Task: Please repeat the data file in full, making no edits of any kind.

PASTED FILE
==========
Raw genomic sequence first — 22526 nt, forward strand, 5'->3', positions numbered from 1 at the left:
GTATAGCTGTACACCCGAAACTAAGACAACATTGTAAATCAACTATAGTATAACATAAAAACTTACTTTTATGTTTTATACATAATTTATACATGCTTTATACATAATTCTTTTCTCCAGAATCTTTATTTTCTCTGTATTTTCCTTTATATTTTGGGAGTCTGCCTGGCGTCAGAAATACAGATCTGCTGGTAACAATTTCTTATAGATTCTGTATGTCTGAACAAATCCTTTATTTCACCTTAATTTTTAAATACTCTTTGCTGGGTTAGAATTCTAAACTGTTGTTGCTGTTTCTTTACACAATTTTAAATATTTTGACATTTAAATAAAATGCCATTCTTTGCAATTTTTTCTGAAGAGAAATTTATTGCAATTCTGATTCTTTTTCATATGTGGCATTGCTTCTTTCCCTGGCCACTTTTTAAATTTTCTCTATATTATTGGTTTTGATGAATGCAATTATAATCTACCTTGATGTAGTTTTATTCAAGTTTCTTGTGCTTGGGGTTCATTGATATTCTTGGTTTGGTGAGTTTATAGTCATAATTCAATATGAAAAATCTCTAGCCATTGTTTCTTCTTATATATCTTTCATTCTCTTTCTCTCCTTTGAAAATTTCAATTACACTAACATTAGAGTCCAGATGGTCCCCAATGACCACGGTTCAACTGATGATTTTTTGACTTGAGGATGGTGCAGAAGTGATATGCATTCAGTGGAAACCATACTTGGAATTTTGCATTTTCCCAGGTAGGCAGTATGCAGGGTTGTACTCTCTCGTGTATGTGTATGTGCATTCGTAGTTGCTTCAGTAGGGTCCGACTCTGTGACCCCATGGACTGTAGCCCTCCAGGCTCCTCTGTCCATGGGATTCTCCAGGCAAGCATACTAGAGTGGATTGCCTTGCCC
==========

Raw genomic sequence first — 22526 nt, forward strand, 5'->3', positions numbered from 1 at the left:
GTATAGCTGTACACCCGAAACTAAGACAACATTGTAAATCAACTATAGTATAACATAAAAACTTACTTTTATGTTTTATACATAATTTATACATGCTTTATACATAATTCTTTTCTCCAGAATCTTTATTTTCTCTGTATTTTCCTTTATATTTTGGGAGTCTGCCTGGCGTCAGAAATACAGATCTGCTGGTAACAATTTCTTATAGATTCTGTATGTCTGAACAAATCCTTTATTTCACCTTAATTTTTAAATACTCTTTGCTGGGTTAGAATTCTAAACTGTTGTTGCTGTTTCTTTACACAATTTTAAATATTTTGACATTTAAATAAAATGCCATTCTTTGCAATTTTTTCTGAAGAGAAATTTATTGCAATTCTGATTCTTTTTCATATGTGGCATTGCTTCTTTCCCTGGCCACTTTTTAAATTTTCTCTATATTATTGGTTTTGATGAATGCAATTATAATCTACCTTGATGTAGTTTTATTCAAGTTTCTTGTGCTTGGGGTTCATTGATATTCTTGGTTTGGTGAGTTTATAGTCATAATTCAATATGAAAAATCTCTAGCCATTGTTTCTTCTTATATATCTTTCATTCTCTTTCTCTCCTTTGAAAATTTCAATTACACTAACATTAGAGTCCAGATGGTCCCCAATGACCACGGTTCAACTGATGATTTTTTGACTTGAGGATGGTGCAGAAGTGATATGCATTCAGTGGAAACCATACTTGGAATTTTGCATTTTCCCAGGTAGGCAGTATGCAGGGTTGTACTCTCTCGTGTATGTGTATGTGCATTCGTAGTTGCTTCAGTAGGGTCCGACTCTGTGACCCCATGGACTGTAGCCCTCCAGGCTCCTCTGTCCATGGGATTCTCCAGGCAAGCATACTAGAGTGGATTGCCTTGCCC